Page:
Bristol City Council became the first UK council, on 13th November 2018, to declare a climate emergency for the city. The motion was passed unanimously. Consequently, the city council set an ambitious goal of making Bristol carbon neutral by 2030.

Full Text of the Council Motion:

Full Council notes:
1. Humans have already caused irreversible climate change, the impacts of which are being felt around the world. Global temperatures have already increased by 1 degree Celsius from pre-industrial levels. Atmospheric CO2 levels are above 400 parts per million (ppm). This far exceeds the 350 ppm deemed to be a safe level for humanity;
2. In order to reduce the chance of runaway Global Warming and limit the effects of Climate Breakdown, it is imperative that we as a species reduce our CO2eq (carbon equivalent) emissions from their current 6.5 tonnes per person per year to less than 2 tonnes as soon as possible;1
3. Individuals cannot be expected to make this reduction on their own. Society needs to change its laws, taxation, infrastructure, etc., to make low carbon living easier and the new norm;
4. Carbon emissions result from both production and consumption;
5. Bristol City Council has already shown foresight and leadership when it comes to addressing the issue of Climate Breakdown, having met its corporate carbon reduction target three years early, published the City Leap prospectus and committed to making the city carbon neutral by 2050;
6. Unfortunately, our current plans and actions are not enough. The world is on track to overshoot the Paris Agreement’s 1.5°C limit before 2050;2, 3
7. The IPCC’s Special Report on Global Warming of 1.5°C, published last month, describes the enormous harm that a 2°C rise is likely to cause compared to a 1.5°C rise, and told us that limiting Global Warming to 1.5°C may still be possible with ambitious action from national and sub-national authorities, civil society, the private sector, indigenous peoples and local communities3;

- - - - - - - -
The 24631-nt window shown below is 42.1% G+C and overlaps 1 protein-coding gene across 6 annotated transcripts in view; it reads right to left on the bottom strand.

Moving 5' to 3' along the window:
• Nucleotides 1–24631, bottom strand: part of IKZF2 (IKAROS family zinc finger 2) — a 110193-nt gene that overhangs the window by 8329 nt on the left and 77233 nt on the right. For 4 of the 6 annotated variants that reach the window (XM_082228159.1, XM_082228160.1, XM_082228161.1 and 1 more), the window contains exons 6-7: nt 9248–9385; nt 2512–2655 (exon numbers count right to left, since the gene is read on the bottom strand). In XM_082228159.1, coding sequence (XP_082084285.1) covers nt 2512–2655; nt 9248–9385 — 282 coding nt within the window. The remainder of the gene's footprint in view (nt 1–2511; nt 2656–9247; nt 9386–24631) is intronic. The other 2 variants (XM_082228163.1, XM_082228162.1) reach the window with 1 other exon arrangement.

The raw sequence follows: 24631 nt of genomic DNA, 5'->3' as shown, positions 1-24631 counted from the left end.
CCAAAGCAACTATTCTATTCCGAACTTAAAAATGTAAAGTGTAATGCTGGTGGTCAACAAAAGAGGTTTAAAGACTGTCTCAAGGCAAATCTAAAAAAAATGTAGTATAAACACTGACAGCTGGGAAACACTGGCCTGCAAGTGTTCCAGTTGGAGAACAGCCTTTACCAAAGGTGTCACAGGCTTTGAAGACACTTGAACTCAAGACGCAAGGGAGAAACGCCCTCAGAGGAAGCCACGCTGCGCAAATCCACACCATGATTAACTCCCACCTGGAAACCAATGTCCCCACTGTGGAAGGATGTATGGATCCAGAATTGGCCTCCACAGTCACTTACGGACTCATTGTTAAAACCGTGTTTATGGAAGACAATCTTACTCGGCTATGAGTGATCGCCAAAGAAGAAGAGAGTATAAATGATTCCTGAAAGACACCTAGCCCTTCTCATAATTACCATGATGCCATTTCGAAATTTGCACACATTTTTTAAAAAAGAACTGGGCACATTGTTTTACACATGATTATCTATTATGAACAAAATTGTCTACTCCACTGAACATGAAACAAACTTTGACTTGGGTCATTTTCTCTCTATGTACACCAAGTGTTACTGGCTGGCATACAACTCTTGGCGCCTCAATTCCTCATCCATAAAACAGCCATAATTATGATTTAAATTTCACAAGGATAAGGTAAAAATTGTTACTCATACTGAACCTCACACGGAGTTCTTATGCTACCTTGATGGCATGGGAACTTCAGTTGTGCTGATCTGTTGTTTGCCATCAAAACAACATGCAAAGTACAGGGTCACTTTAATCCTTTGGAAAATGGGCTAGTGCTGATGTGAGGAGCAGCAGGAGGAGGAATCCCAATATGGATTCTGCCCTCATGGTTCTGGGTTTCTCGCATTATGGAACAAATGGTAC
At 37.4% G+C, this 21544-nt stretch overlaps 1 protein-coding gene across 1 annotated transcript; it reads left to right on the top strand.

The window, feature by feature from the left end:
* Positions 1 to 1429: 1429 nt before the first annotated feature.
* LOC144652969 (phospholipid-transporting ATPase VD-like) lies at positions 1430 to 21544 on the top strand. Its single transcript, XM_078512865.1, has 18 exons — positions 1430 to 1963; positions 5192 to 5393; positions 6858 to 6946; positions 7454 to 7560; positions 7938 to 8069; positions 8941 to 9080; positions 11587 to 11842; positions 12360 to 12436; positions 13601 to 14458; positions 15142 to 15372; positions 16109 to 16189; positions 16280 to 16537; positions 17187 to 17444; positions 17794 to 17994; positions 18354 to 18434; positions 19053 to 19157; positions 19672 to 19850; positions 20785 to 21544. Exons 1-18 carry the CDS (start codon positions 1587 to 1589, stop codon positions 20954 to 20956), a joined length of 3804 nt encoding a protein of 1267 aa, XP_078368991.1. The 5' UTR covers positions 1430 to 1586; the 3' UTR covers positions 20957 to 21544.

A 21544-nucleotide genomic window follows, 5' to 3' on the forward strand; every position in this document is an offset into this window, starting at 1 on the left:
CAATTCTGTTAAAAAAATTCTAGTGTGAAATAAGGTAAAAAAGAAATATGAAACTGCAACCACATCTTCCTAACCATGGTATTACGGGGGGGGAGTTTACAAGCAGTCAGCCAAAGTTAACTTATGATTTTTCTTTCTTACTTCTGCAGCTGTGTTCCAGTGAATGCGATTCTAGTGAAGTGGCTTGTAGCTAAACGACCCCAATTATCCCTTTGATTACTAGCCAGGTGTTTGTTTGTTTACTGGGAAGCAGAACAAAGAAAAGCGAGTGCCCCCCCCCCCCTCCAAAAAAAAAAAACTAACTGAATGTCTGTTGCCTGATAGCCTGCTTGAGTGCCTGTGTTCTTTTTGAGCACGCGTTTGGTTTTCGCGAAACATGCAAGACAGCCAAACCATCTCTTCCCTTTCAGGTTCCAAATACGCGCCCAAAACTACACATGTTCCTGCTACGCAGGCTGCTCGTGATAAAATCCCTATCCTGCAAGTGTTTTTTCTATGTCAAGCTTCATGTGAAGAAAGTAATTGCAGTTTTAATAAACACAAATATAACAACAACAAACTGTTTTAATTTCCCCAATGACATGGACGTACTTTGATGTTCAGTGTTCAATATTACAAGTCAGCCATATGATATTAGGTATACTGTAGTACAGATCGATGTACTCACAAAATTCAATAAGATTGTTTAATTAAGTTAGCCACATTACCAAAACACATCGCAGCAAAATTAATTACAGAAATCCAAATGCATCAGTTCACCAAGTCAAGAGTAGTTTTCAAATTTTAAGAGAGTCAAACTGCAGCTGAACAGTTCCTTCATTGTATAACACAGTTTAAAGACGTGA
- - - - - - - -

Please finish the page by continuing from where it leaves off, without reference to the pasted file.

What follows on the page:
8. City Councils around the world are responding by declaring a ‘Climate Emergency’ and committing resources to address this emergency.4
Full Council believes that:
1. All governments (national, regional and local) have a duty to limit the negative impacts of Climate Breakdown, and local governments that recognise this should not wait for their national governments to change their policies. It is important for the residents of Bristol and the UK that cities commit to carbon neutrality as quickly as possible;
2. Cities are uniquely placed to lead the world in reducing carbon emissions, as they are in many ways easier to decarbonise than rural areas – for example because of their capacity for heat networks and mass transit;
3. As Bristol is the only UK city that has been a European Green Capital, we have a particular duty to be a leader on environmental issues in the UK;
4. The consequences of global temperature rising above 1.5°C are so severe that preventing this from happening must be humanity’s number one priority; and,
5. Bold climate action can deliver economic benefits in terms of new jobs, economic savings and market opportunities (as well as improved well-being for people worldwide).
Full Council calls on the Mayor to:
1. Declare a ‘Climate Emergency’;
2. Pledge to make the city of Bristol carbon neutral by 2030, taking into account both production and consumption emissions (scope 1, 2 and 3)5;
3. Call on Westminster to provide the powers and resources to make the 2030 target possible;
4. Work with other governments (both within the UK and internationally) to determine and implement best practice methods to limit Global Warming to less than 1.5°C;5. Continue to work with partners across the city and region to deliver this new goal through all relevant strategies and
6. Report to Full Council within six months with the actions the Mayor/Council will take to address this emergency.
1. Fossil CO2 & GHG emissions of all world countries, 2017:
2. World Resources Institute:
3. The IPCC’s Special Report on Global Warming of 1.5ºC:
4. Including US cities Berkeley:
and Hoboken:,
and the C40 cities:
5. Scope 1, 2 and 3 of the Greenhouse Gas Protocol explained: